After the House’s lopsided bipartisan vote to end the National Security Agency’s bulk collection of Americans’ phone records, the Senate is under considerable pressure to pass a similar measure. If it doesn’t, lawmakers risk letting the authority to collect the records expire June 1, along with other counterterrorism provisions.
The House bill, known as the USA Freedom Act, would replace bulk collection with a system to search the data held by telephone companies on a case-by-case basis. It passed 338-88.
In the Senate, however, the legislation faces a 60-vote hurdle to begin debate. A similar bill failed to do so last year after passing the House by a wide margin. And the Senate majority leader, Republican Mitch McConnell, has expressed his opposition to the current House bill.
What’s different this year, though, is that if Congress doesn’t act, three provisions will expire: not just the law authorizing the bulk collection of phone records, but also a measure allowing so-called roving wiretaps, which the FBI uses for criminals who frequently switch cellphones. A third provision makes it easier to obtain a warrant to target a “lone wolf” terror suspect who has no provable links to a terrorist organization.
McConnell has said he will put a bill on the floor to reauthorize all three provisions without changes. Wednesday’s vote suggests the House won’t pass such a bill, several House leaders said. And some senators have vowed to filibuster it.
“The Republican leader is isolated in his desire for a clean extension of illegal spying programs,” Sen. Harry Reid, the ranking Democrat, said Thursday, making note of a recent appeals-court ruling declaring the phone-records program unlawful but keeping it in place for now. “We have a chance to take bipartisan action that protects Americans’ civil liberties; it would be irresponsible for us to squander this opportunity.”
McConnell has said he is open to a compromise. If one materialized and something close to the House bill became law, it would represent one of the most significant changes stemming from the unauthorized disclosures of former NSA contractor Edward Snowden.
President Barack Obama supports the House legislation, known as the USA Freedom Act, which is in line with a proposal he made last March.
The issue also has implications for the 2016 presidential contest, with Republican candidates staking out different positions.
The revelation that the NSA had for years been secretly collecting all records of U.S. landline phone calls was among the most controversial disclosures by Snowden, who in 2013 leaked thousands of secret documents to journalists. The program collects the number called, along with the date, time and duration of call, but not the content or people’s names. It stores the information in an NSA database that a small number of analysts query for matches against the phone numbers of known terrorists abroad, hunting for domestic connections to plots.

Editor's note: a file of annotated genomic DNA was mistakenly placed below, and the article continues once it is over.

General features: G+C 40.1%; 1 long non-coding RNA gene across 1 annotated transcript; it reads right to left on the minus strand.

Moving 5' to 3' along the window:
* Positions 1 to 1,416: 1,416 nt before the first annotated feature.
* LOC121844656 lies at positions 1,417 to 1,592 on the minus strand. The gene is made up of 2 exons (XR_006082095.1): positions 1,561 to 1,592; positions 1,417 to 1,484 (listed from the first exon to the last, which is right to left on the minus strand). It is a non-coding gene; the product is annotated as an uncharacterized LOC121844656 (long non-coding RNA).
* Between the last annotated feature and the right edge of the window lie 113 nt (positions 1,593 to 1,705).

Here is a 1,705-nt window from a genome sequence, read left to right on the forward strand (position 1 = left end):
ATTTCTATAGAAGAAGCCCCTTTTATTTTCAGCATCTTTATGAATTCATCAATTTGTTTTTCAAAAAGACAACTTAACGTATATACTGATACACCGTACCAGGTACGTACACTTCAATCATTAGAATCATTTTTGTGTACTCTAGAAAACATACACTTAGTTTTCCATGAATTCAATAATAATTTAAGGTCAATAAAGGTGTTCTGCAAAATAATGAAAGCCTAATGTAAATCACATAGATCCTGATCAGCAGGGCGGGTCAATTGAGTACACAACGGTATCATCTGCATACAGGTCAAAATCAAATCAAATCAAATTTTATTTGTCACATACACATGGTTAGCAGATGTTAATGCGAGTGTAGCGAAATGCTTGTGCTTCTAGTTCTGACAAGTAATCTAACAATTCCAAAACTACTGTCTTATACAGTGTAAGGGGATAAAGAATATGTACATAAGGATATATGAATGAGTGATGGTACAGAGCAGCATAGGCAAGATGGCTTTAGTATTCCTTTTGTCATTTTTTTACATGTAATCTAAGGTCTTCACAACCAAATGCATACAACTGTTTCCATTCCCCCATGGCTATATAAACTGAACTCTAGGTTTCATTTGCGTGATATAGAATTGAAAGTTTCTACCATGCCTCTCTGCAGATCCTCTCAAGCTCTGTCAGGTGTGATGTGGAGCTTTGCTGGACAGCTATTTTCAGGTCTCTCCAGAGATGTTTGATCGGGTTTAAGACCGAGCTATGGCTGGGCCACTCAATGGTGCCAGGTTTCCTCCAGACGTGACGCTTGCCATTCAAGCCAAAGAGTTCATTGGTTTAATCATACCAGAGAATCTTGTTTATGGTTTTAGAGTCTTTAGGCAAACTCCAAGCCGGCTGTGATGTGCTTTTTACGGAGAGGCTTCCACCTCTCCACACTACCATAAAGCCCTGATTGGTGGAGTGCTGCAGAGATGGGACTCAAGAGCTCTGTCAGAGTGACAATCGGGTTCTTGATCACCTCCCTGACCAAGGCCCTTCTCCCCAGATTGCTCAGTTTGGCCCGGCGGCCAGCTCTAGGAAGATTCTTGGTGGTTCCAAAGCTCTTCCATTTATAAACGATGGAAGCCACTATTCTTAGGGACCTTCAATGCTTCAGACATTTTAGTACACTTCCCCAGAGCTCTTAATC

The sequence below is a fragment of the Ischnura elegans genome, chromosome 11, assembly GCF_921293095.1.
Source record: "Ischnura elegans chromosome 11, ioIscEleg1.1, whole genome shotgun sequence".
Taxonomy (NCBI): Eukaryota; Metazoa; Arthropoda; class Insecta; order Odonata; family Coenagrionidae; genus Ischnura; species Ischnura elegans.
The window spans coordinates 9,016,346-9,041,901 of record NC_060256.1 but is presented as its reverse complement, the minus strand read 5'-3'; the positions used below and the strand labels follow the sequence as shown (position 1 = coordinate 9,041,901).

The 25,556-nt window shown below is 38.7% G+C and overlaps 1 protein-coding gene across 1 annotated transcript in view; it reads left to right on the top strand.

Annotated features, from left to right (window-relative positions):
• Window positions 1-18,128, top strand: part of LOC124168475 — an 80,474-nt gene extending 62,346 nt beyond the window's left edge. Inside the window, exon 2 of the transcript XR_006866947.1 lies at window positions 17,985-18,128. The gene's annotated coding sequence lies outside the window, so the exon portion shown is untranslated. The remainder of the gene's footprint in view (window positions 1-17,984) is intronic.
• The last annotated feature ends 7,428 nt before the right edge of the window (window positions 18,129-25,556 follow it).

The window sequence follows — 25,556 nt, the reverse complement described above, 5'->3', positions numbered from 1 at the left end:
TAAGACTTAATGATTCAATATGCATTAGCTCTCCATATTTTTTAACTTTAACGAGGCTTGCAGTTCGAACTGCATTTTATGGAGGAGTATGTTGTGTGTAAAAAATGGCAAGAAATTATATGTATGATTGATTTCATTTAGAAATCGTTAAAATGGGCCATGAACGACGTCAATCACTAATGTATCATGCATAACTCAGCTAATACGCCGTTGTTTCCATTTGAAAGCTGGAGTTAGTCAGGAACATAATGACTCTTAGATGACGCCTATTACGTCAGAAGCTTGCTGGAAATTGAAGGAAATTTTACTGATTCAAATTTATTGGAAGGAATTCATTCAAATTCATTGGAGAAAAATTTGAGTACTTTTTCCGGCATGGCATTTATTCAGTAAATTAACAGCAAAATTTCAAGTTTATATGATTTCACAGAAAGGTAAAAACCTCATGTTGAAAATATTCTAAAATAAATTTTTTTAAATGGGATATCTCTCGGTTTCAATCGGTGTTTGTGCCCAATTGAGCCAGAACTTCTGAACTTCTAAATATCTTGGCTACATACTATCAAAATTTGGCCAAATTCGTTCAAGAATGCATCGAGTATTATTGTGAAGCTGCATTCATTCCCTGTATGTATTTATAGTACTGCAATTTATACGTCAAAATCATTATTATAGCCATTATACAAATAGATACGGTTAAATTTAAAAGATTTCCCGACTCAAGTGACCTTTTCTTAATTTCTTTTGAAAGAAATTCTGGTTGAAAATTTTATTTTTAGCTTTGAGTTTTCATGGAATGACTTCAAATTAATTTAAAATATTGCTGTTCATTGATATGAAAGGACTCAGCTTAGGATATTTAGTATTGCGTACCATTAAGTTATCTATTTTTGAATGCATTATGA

Officials acknowledge the program has never foiled a terrorist attack, and some within the NSA had proposed abandoning it even before it leaked – on the grounds that its financial and privacy costs outweighed its counterterrorism benefits.
Proponents of keeping the program the way it is argue that the rise of the Islamic State group, and its efforts to inspire Westerners to attack in their own countries, make it more important than ever for the NSA and FBI to have such phone records at their disposal to map potential terrorist cells when new information surfaces. And they say there is no evidence the program has ever been misused.
Under the House measure, the NSA would no longer collect and store the records, but the government still could get a court order to obtain data connected to a specific number from the phone companies, which typically store them for 18 months.
The House measure also provides for a panel of experts to advocate for privacy and civil liberties before the secret intelligence court that oversees surveillance programs. And it allows the government to continue eavesdropping on foreign terrorists without a warrant for 72 hours after they enter the U.S., giving authorities time to obtain a warrant.
On Tuesday, NSA Director Adm. Mike Rogers and FBI Director Jim Comey briefed senators on the program. Afterward, Republican Sen. Bob Corker of Tennessee, the chairman of the Foreign Relations Committee, told reporters the NSA was not collecting all the data it should be. He declined to be specific, saying the briefing was classified, but he appeared to be addressing the fact that the collection does not include most mobile calls in an era when many people have stopped using landlines.
“The way it’s being implemented today, I don’t see how it’s … useful at all to the American people,” said Corker, who wants to reauthorize the current law. “And I’m shocked, shocked … by the small amount of data that is even part of the program. It needs to be ramped up.”
U.S. officials have confirmed the mobile-records gap, saying it stemmed from technical and policy issues that ultimately would have been addressed absent the Snowden leak. Under the House’s USA Freedom Act, they said, the NSA would expand its queries to include mobile records, creating a potentially more effective program. But they have expressed concerns about working out an arrangement with phone providers to standardize the data so the information can quickly be searched.
Those officials, not authorized to comment publicly by name, spoke only on condition of anonymity.